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Chasm Review


There’s no denying it – the genre of 2D adventure games has become quite overcrowded in recent years; especially after the widespread success of Shovel Knight. Each year seems to be filled to the brim with new entries, and even dormant titles like Mega Man and Metroid have received long-overdue continuations. Developed by Discord Games following a successful Kickstarter campaign, Chasm is the newest addition to the addictive Metroidvania style games.

Chasm starts out with a simple premise: a small mining town in the mountains has suddenly ceased its operations. A wet-behind-the-ears recruit from the Guildean army is sent to investigate this odd occurrence. Upon arriving at the beautifully snowy town of Karthas, you discover that its residents are gone – everyone, except for the mayor. He explains that the townsfolk have been abducted by monsters from the mines and implores you to rescue them. Being a courageous knight, you prepare to venture deep underground to uncover the cause behind their disappearance and restore Karthas.

Once in the mines, your hero is free to go wherever you please (well, almost). Finding and freeing the missing townspeople should be your first priority. Most of them are locked up in cages within the mines and other locales, and saving each one unlocks their services back in town. Among them are a blacksmith and a mage, both of whom will provide you with useful armaments and spells. Moreover, each person has an associated side-quest which generally requires the acquisition of an important item. Many items, spells and weapons can only be obtained through these interactions.

Levels in Chasm are generated randomly before each playthrough. Often, this means that environments may look overly simple or unremarkable. In this case, however, already pre-designed rooms are randomly merged together to form a gracefully coherent world. Beyond the mines, you will discover Paris-like catacombs, an underground forest, and many other exceptional locales. Despite that, some locations still seem substantially more distinct than others; rooms with intricate decor and backdrops are far more visually appealing than bland, repetitive tunnels. Shortcuts are scattered across all regions, which allow for a quick and painless transitioning between locales and a safe return to town. Each environment demonstrates a unique theme, accompanied by a fitting musical score.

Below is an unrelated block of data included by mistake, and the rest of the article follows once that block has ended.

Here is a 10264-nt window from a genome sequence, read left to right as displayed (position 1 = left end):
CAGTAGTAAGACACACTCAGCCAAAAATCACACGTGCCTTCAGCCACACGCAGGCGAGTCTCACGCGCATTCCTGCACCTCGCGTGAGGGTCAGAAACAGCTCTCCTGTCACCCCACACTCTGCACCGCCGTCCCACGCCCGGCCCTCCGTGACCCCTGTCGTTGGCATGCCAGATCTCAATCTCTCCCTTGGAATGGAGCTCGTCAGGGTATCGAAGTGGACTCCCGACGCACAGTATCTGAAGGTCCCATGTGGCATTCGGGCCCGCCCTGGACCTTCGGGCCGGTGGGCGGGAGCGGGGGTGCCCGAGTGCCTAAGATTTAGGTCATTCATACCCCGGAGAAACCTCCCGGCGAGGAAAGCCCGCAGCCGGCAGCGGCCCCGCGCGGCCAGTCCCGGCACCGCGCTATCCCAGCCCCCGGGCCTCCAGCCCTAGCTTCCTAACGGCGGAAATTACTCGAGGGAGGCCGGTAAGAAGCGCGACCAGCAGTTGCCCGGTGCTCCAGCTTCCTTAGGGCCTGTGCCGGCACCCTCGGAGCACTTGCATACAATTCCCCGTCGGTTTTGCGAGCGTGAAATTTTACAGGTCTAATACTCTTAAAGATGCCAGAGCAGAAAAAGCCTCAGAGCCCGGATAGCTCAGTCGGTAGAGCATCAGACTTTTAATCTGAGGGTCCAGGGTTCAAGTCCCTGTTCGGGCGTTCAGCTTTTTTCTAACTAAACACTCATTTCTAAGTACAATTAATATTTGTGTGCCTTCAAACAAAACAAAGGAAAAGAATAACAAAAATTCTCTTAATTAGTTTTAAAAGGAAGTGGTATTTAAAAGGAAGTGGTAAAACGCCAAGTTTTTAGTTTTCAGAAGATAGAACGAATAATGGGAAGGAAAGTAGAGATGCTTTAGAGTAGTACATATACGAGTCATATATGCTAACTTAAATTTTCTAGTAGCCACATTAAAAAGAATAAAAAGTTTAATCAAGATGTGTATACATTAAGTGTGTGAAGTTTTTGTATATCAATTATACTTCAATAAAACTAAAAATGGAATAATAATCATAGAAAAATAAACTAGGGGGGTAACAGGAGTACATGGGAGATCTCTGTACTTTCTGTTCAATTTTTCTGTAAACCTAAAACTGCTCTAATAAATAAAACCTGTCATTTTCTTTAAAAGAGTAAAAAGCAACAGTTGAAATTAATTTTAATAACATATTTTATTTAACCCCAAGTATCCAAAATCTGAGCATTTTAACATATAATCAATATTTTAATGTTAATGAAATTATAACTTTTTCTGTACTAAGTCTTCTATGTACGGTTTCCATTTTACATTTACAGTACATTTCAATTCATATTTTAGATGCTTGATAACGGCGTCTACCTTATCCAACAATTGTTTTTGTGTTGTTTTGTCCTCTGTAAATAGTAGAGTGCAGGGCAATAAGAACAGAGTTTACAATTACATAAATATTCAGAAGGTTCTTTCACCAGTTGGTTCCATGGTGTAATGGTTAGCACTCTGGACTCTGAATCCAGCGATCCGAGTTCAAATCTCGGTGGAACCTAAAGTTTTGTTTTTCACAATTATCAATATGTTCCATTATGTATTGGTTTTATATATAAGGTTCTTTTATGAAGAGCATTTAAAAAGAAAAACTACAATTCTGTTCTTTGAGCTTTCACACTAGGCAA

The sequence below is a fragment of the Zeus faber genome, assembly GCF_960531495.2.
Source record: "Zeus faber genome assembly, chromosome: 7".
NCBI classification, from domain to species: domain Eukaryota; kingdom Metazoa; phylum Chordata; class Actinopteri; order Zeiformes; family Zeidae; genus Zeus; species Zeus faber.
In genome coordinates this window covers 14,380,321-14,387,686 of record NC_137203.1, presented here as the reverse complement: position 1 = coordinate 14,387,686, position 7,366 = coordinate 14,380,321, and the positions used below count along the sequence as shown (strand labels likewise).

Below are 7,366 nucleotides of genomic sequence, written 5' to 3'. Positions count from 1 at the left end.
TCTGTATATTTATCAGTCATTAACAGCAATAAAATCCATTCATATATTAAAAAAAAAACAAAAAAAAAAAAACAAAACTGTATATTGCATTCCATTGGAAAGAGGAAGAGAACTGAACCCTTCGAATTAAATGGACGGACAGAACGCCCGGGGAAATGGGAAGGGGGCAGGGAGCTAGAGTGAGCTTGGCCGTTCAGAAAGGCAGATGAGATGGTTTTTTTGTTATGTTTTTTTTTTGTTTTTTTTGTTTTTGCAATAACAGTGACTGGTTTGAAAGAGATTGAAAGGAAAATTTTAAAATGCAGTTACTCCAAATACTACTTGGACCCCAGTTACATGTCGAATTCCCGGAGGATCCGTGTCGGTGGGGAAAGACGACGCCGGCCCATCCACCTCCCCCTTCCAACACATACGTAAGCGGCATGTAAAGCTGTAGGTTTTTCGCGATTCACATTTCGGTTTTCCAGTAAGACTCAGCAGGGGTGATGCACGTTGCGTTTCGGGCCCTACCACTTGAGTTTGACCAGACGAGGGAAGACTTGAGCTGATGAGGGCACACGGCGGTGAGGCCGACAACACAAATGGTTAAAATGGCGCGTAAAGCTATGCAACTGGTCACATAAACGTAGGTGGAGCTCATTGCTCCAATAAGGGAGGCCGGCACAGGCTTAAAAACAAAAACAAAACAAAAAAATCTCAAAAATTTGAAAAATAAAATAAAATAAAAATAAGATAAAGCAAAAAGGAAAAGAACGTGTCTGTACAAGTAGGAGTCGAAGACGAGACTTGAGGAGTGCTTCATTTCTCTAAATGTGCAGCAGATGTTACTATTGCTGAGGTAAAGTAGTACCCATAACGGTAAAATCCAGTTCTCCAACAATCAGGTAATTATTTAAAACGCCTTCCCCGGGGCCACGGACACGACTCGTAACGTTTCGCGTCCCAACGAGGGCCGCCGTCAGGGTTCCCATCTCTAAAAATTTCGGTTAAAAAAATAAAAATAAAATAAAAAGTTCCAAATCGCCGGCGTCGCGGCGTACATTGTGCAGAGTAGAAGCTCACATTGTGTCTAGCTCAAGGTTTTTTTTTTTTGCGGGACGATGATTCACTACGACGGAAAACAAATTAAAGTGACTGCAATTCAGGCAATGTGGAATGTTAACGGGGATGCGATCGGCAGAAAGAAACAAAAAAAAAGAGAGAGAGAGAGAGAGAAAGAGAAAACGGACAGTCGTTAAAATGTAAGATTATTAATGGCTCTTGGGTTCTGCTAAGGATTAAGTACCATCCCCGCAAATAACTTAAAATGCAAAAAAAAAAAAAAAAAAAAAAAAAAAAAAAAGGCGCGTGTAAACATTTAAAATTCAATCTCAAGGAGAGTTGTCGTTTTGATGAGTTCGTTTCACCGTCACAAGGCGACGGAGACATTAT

Certain pathways are initially inaccessible and this is where Artifacts step into the spotlight. Various Artifacts can be found hidden within the numerous locales, are equipped automatically and provide useful abilities. Some allow you to slide along the ground, while others grant a wall jump for ascending vertical environments. Most of them also grant access to previously out-of-reach areas. With that in mind, just because you can go somewhere, doesn’t mean you should. Some regions are populated by exceedingly powerful monsters and require better equipment for comfortable traversal.

Your character can jump to traverse levels both vertically and horizontally. Jumping height is determined by how firmly the button is pressed, directions can be changed mid-air and controls feel very responsive overall. However, certain mechanics, like jumping from walls, are not fully intuitive. In order to perform a wall-to-wall jump, you must hold the direction of the wall that you’re facing, but if you let go and jump too soon, your hero begins to fall. There’s no damage from hitting the ground, but it does make certain platforming sections unnecessarily frustrating.